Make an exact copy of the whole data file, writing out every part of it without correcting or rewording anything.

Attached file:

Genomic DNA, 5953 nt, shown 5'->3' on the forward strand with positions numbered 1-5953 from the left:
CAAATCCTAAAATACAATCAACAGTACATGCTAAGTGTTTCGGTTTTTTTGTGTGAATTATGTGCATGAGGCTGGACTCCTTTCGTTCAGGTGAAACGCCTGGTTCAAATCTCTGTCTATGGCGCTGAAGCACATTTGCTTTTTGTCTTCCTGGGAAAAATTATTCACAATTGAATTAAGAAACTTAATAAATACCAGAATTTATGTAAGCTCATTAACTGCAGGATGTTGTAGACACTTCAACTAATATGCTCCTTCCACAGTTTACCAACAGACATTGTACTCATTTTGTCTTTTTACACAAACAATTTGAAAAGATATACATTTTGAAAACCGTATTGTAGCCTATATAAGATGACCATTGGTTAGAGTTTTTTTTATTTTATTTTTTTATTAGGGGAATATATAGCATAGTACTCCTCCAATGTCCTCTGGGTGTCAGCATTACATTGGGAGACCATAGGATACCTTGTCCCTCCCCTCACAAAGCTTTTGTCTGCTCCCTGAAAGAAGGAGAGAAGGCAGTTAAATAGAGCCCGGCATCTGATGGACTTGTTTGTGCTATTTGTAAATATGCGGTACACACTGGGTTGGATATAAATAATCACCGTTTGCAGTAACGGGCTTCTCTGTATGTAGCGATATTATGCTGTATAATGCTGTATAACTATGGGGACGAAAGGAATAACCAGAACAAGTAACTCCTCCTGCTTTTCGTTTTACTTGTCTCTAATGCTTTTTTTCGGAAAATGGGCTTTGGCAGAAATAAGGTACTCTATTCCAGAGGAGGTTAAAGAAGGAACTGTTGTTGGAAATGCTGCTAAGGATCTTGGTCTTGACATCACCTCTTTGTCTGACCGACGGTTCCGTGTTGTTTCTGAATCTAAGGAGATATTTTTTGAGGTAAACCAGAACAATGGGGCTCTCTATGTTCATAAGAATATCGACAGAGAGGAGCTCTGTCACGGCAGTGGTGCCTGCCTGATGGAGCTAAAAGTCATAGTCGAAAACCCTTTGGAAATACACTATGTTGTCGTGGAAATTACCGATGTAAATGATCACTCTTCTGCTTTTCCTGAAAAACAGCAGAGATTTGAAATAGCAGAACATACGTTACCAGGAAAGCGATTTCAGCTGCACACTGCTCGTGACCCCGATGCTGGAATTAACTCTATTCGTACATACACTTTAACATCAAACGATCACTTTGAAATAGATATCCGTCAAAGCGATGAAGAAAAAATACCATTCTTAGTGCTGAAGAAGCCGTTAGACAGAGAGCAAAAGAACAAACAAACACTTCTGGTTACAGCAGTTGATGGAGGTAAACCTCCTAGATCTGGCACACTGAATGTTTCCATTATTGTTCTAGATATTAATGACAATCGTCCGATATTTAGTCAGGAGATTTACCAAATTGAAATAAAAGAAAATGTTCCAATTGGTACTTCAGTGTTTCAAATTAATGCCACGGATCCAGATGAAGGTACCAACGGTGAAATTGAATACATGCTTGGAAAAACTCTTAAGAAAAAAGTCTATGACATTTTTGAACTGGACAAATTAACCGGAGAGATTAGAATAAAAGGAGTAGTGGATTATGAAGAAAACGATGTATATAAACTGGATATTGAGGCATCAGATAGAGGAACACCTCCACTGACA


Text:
Genomic DNA, 5953 nt, shown 5'->3' on the forward strand with positions numbered 1-5953 from the left:
CAAATCCTAAAATACAATCAACAGTACATGCTAAGTGTTTCGGTTTTTTTGTGTGAATTATGTGCATGAGGCTGGACTCCTTTCGTTCAGGTGAAACGCCTGGTTCAAATCTCTGTCTATGGCGCTGAAGCACATTTGCTTTTTGTCTTCCTGGGAAAAATTATTCACAATTGAATTAAGAAACTTAATAAATACCAGAATTTATGTAAGCTCATTAACTGCAGGATGTTGTAGACACTTCAACTAATATGCTCCTTCCACAGTTTACCAACAGACATTGTACTCATTTTGTCTTTTTACACAAACAATTTGAAAAGATATACATTTTGAAAACCGTATTGTAGCCTATATAAGATGACCATTGGTTAGAGTTTTTTTTATTTTATTTTTTTATTAGGGGAATATATAGCATAGTACTCCTCCAATGTCCTCTGGGTGTCAGCATTACATTGGGAGACCATAGGATACCTTGTCCCTCCCCTCACAAAGCTTTTGTCTGCTCCCTGAAAGAAGGAGAGAAGGCAGTTAAATAGAGCCCGGCATCTGATGGACTTGTTTGTGCTATTTGTAAATATGCGGTACACACTGGGTTGGATATAAATAATCACCGTTTGCAGTAACGGGCTTCTCTGTATGTAGCGATATTATGCTGTATAATGCTGTATAACTATGGGGACGAAAGGAATAACCAGAACAAGTAACTCCTCCTGCTTTTCGTTTTACTTGTCTCTAATGCTTTTTTTCGGAAAATGGGCTTTGGCAGAAATAAGGTACTCTATTCCAGAGGAGGTTAAAGAAGGAACTGTTGTTGGAAATGCTGCTAAGGATCTTGGTCTTGACATCACCTCTTTGTCTGACCGACGGTTCCGTGTTGTTTCTGAATCTAAGGAGATATTTTTTGAGGTAAACCAGAACAATGGGGCTCTCTATGTTCATAAGAATATCGACAGAGAGGAGCTCTGTCACGGCAGTGGTGCCTGCCTGATGGAGCTAAAAGTCATAGTCGAAAACCCTTTGGAAATACACTATGTTGTCGTGGAAATTACCGATGTAAATGATCACTCTTCTGCTTTTCCTGAAAAACAGCAGAGATTTGAAATAGCAGAACATACGTTACCAGGAAAGCGATTTCAGCTGCACACTGCTCGTGACCCCGATGCTGGAATTAACTCTATTCGTACATACACTTTAACATCAAACGATCACTTTGAAATAGATATCCGTCAAAGCGATGAAGAAAAAATACCATTCTTAGTGCTGAAGAAGCCGTTAGACAGAGAGCAAAAGAACAAACAAACACTTCTGGTTACAGCAGTTGATGGAGGTAAACCTCCTAGATCTGGCACACTGAATGTTTCCATTATTGTTCTAGATATTAATGACAATCGTCCGATATTTAGTCAGGAGATTTACCAAATTGAAATAAAAGAAAATGTTCCAATTGGTACTTCAGTGTTTCAAATTAATGCCACGGATCCAGATGAAGGTACCAACGGTGAAATTGAATACATGCTTGGAAAAACTCTTAAGAAAAAAGTCTATGACATTTTTGAACTGGACAAATTAACCGGAGAGATTAGAATAAAAGGAGTAGTGGATTATGAAGAAAACGATGTATATAAACTGGATATTGAGGCATCAGATAGAGGAACACCTCCACTGACA